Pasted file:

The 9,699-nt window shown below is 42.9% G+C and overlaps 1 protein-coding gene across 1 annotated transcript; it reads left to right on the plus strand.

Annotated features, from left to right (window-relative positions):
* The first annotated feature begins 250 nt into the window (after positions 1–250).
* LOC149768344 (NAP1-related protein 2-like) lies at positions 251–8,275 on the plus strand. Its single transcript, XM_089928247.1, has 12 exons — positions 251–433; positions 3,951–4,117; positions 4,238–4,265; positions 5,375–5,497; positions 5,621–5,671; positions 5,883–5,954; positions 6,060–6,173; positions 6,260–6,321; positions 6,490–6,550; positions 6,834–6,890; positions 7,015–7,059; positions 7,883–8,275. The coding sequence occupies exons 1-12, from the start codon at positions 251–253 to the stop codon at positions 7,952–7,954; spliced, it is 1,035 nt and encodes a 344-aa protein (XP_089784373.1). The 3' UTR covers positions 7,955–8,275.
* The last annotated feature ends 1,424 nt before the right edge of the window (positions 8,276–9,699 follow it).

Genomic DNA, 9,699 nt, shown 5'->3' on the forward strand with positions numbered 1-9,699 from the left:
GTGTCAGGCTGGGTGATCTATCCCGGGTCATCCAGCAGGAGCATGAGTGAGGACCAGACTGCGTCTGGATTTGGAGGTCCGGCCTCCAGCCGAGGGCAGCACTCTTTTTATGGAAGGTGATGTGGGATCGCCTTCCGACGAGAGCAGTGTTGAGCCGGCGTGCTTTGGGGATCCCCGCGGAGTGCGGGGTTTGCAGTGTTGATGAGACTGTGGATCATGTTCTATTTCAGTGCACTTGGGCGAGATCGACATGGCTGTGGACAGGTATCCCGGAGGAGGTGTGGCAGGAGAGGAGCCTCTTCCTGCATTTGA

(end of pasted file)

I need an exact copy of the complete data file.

The 9,699-nt window shown below is 42.9% G+C and overlaps 1 protein-coding gene across 1 annotated transcript; it reads left to right on the plus strand.

Annotated features, from left to right (window-relative positions):
* The first annotated feature begins 250 nt into the window (after positions 1–250).
* LOC149768344 (NAP1-related protein 2-like) lies at positions 251–8,275 on the plus strand. Its single transcript, XM_089928247.1, has 12 exons — positions 251–433; positions 3,951–4,117; positions 4,238–4,265; positions 5,375–5,497; positions 5,621–5,671; positions 5,883–5,954; positions 6,060–6,173; positions 6,260–6,321; positions 6,490–6,550; positions 6,834–6,890; positions 7,015–7,059; positions 7,883–8,275. The coding sequence occupies exons 1-12, from the start codon at positions 251–253 to the stop codon at positions 7,952–7,954; spliced, it is 1,035 nt and encodes a 344-aa protein (XP_089784373.1). The 3' UTR covers positions 7,955–8,275.
* The last annotated feature ends 1,424 nt before the right edge of the window (positions 8,276–9,699 follow it).

Genomic DNA, 9,699 nt, shown 5'->3' on the forward strand with positions numbered 1-9,699 from the left:
GTGTCAGGCTGGGTGATCTATCCCGGGTCATCCAGCAGGAGCATGAGTGAGGACCAGACTGCGTCTGGATTTGGAGGTCCGGCCTCCAGCCGAGGGCAGCACTCTTTTTATGGAAGGTGATGTGGGATCGCCTTCCGACGAGAGCAGTGTTGAGCCGGCGTGCTTTGGGGATCCCCGCGGAGTGCGGGGTTTGCAGTGTTGATGAGACTGTGGATCATGTTCTATTTCAGTGCACTTGGGCGAGATCGACATGGCTGTGGACAGGTATCCCGGAGGAGGTGTGGCAGGAGAGGAGCCTCTTCCTGCATTTGA